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Let’s hear it for the orchestra

December 2, 2005

The Pacific Symphony’s 2005-06 season, its last in Segerstrom Hall at the Orange County Performing Arts Center before it moves into its soon-to-be-completed new home across the street next fall, continues apace. Wednesday, music director Carl St.Clair brought together two beloved masterpieces from the North with a brand-new commissioned work from Thai composer Narong Prangcharoen.

It was a brilliant evening of robust music making, ending with the many glories in the finale of Jan Sibelius’ familiar Second Symphony, but that wondrous score this time lacked its usual subtleties.

Instead of building the work’s climaxes cumulatively, St.Clair let them loose too early. The turgid second movement achieved a series of high points that undermined the narrative structure of the whole.

Nonetheless, this was an impressive display of the orchestra’s many virtues. The brass, and in particular the horns, made glorious and mellow sounds; the strings soared, and the woodwinds contributed poignantly.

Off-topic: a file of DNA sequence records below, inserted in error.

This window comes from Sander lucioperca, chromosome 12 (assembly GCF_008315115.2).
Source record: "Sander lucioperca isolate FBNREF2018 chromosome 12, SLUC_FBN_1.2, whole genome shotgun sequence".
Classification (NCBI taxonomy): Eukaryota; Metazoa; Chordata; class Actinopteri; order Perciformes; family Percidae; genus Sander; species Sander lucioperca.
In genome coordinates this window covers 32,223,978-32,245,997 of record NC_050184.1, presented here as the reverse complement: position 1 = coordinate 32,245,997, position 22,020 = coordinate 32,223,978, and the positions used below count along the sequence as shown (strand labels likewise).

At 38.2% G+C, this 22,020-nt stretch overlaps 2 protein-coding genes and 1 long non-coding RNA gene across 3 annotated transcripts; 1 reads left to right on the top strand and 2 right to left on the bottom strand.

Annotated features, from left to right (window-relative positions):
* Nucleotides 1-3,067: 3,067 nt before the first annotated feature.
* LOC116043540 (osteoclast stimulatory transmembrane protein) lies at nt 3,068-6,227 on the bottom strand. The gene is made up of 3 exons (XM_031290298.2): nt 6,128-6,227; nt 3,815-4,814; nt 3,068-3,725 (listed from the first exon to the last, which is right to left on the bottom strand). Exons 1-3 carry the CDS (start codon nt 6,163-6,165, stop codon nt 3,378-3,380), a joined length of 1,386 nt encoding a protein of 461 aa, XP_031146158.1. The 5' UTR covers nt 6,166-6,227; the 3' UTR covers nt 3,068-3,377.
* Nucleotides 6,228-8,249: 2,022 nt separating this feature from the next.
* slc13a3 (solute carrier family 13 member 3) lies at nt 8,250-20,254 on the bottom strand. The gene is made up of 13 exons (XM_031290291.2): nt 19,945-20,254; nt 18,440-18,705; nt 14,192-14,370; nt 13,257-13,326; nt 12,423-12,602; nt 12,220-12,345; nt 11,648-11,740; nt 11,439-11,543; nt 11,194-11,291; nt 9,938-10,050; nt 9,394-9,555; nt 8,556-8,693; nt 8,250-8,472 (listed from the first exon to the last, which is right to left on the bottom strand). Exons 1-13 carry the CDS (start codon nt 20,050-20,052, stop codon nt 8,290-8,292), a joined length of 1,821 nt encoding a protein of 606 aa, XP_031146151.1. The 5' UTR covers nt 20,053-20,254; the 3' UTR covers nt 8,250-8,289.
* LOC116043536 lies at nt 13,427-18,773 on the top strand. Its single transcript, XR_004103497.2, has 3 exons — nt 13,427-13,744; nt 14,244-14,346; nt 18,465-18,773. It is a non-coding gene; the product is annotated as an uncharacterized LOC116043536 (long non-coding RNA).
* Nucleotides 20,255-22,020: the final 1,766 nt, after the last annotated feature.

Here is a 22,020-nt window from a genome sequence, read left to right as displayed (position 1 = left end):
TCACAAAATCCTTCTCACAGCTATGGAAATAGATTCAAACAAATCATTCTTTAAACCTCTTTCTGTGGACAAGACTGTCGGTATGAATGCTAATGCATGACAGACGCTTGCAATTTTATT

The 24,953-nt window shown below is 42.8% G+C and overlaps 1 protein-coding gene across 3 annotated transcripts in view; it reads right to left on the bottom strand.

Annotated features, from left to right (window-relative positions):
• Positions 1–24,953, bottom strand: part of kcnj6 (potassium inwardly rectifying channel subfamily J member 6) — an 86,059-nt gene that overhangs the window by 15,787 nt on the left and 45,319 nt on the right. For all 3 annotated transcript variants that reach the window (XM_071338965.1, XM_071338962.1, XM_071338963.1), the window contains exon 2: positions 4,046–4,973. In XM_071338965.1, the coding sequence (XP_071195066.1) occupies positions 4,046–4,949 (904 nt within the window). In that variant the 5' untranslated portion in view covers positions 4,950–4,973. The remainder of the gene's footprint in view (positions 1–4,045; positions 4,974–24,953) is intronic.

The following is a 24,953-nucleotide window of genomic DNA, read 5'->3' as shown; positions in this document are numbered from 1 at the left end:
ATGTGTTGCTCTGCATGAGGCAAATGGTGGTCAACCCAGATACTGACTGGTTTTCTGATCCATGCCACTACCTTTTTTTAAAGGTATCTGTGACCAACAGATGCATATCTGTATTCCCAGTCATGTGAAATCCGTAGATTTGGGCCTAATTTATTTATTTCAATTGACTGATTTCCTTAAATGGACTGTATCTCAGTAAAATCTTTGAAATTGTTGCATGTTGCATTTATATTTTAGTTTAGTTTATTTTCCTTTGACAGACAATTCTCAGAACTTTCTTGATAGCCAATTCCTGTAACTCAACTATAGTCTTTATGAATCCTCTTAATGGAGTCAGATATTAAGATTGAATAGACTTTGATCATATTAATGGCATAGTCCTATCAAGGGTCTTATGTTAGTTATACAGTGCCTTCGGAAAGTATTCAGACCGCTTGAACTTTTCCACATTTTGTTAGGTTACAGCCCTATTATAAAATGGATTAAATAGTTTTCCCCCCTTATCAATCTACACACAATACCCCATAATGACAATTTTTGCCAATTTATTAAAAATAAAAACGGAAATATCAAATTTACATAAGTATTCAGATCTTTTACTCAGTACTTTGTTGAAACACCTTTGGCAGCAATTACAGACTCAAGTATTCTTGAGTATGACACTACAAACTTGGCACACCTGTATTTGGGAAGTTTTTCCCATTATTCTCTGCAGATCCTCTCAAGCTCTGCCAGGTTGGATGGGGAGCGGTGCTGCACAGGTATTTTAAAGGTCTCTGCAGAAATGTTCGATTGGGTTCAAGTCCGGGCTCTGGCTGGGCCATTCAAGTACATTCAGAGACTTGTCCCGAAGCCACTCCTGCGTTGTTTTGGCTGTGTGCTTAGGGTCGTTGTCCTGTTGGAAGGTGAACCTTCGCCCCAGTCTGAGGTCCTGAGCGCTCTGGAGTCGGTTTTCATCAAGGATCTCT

At the beginning of the concert, Prangcharoen’s “Sattha” (Fate), in its world premiere, showed the 32-year-old composer’s gifts for creating orchestral color – the 11-minute piece is scored for strings and percussion – and compelling sound effects.

Inspired by the devastating Asian tsunami of 2004, the piece moves from relative quietude into dismaying violence. Particularly striking were solo contributions from principal cellist Timothy Landauer and concertmaster Raymond Kobler. The composer’s obvious future would be in film scoring.

A regular soloist with the Pacific Symphony, the French Canadian pianist Alain Lefevre returned this week for two performances of the Grieg Concerto. It remains a great and sometimes forgotten work; Lefevre played it Wednesday for its glitter and dash, giving a one-dimensional and showy reading with few charms. He chose speed over clarity, and his tone emerged consistently harsh and driven.

Still, St.Clair and the orchestra accompanied him sensitively, and the large audience gave him a standing ovation.